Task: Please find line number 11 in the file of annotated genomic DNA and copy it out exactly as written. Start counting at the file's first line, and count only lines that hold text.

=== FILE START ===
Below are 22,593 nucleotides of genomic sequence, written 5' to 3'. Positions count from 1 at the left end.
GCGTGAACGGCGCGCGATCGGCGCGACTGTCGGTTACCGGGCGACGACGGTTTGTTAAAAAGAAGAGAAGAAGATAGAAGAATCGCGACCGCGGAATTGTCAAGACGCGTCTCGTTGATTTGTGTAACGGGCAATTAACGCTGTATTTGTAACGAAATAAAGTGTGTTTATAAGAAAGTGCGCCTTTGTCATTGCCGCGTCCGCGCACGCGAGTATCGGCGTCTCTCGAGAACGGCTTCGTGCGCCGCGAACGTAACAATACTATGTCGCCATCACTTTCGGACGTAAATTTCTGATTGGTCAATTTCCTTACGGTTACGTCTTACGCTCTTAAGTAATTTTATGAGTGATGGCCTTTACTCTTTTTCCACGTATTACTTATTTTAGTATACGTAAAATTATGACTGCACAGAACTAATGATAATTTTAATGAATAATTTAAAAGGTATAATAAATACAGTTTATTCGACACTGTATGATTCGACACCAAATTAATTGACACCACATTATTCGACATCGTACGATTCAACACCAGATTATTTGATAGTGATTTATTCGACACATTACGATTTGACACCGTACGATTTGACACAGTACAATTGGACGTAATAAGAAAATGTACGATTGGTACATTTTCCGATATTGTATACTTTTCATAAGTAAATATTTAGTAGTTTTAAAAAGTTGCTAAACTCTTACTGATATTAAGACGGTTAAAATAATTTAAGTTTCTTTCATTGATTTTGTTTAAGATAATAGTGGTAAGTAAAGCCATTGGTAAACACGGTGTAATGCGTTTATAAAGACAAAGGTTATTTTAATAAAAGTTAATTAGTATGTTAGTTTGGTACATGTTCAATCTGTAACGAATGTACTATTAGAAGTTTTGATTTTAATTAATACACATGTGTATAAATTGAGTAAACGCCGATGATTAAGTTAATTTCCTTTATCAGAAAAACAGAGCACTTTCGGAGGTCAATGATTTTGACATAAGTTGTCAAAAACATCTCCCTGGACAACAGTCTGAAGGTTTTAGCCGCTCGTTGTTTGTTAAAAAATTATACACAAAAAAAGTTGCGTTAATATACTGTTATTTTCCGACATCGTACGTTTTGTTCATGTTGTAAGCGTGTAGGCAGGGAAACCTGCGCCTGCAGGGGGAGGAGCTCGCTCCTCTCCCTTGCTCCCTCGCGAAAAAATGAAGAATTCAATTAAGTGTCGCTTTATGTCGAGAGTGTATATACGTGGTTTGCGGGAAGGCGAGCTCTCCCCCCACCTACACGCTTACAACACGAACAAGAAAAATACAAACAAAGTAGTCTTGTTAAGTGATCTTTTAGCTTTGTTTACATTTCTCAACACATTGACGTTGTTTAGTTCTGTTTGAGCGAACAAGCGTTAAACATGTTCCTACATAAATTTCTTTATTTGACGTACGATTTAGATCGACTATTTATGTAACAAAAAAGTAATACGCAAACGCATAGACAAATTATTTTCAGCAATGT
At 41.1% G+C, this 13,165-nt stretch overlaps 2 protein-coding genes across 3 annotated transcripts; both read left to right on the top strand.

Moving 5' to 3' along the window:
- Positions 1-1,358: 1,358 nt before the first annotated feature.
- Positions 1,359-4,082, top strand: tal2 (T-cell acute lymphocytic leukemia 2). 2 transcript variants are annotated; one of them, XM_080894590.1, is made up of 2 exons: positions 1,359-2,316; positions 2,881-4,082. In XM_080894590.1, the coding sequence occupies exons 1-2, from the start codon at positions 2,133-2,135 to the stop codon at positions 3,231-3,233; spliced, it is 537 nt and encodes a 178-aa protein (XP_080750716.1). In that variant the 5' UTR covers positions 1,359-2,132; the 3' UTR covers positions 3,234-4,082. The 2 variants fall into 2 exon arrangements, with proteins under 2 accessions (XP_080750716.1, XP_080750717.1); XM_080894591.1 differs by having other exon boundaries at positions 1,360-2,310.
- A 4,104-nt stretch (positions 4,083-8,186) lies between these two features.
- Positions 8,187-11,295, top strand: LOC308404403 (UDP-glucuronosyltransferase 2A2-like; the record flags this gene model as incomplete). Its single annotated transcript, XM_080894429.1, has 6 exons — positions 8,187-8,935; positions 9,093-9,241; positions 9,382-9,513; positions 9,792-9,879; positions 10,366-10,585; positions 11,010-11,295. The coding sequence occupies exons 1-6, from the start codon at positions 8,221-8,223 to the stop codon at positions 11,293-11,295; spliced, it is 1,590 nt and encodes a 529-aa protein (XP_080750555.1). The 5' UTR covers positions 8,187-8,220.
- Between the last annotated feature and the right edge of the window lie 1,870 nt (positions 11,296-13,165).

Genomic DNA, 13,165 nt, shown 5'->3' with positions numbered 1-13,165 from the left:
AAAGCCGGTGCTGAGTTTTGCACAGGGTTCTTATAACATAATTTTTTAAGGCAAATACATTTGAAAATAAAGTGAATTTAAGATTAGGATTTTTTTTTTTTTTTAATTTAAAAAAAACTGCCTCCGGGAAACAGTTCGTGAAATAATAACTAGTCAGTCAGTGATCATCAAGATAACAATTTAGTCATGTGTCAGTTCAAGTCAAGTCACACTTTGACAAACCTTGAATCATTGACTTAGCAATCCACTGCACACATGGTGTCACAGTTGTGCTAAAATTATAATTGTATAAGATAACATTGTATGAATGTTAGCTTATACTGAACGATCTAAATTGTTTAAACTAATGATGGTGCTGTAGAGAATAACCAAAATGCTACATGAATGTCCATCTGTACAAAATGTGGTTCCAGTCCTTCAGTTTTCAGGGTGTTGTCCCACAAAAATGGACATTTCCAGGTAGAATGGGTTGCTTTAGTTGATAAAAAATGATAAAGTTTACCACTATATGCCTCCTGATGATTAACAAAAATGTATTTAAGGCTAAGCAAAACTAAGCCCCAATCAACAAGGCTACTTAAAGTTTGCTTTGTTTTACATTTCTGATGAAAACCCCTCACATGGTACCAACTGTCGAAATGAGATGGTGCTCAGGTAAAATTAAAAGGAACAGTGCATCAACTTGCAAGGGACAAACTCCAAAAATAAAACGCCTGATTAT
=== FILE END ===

AAAGCCGGTGCTGAGTTTTGCACAGGGTTCTTATAACATAATTTTTTAAGGCAAATACATTTGAAAATAAAGTGAATTTAAGATTAGGATTTTTTTTTTTTTTTAATTTAAAAAAAACTGCCTCCGGGAAACAGTTCGTGAAATAATAACTAGTCAGTCAGTGATCATCAAGATAACAATTTAGTCATGTGTCAGTTCAAGTCAAGTCACACTTTGACAAACCTTGAATCATTGACTTAGCAATCCACTGCACACATGGTGTCACAGTTGTGCTAAAATTATAATTGTATAAGATAACATTGTATGAATGTTAGCTTATACTGAACGATCTAAATTGTTTAAACTAATGATGGTGCTGTAGAGAATAACCAAAATGCTACATGAATGTCCATCTGTACAAAATGTGGTTCCAGTCCTTCAGTTTTCAGGGTGTTGTCCCACAAAAATGGACATTTCCAGGTAGAATGGGTTGCTTTAGTTGATAAAAAATGATAAAGTTTACCACTATATGCCTCCTGATGATTAACAAAAATGTATTTAAGGCTAAGCAAAACTAAGCCCCAATCAACAAGGCTACTTAAAGTTTGCTTTGTTTTACATTTCTGATGAAAACCCCTCACATGGTACCAACTGTCGAAATGAGATGGTGCTCAGGTAAAATTAAAAGGAACAGTGCATCAACTTGCAAGGGACAAACTCCAAAAATAAAACGCCTGATTAT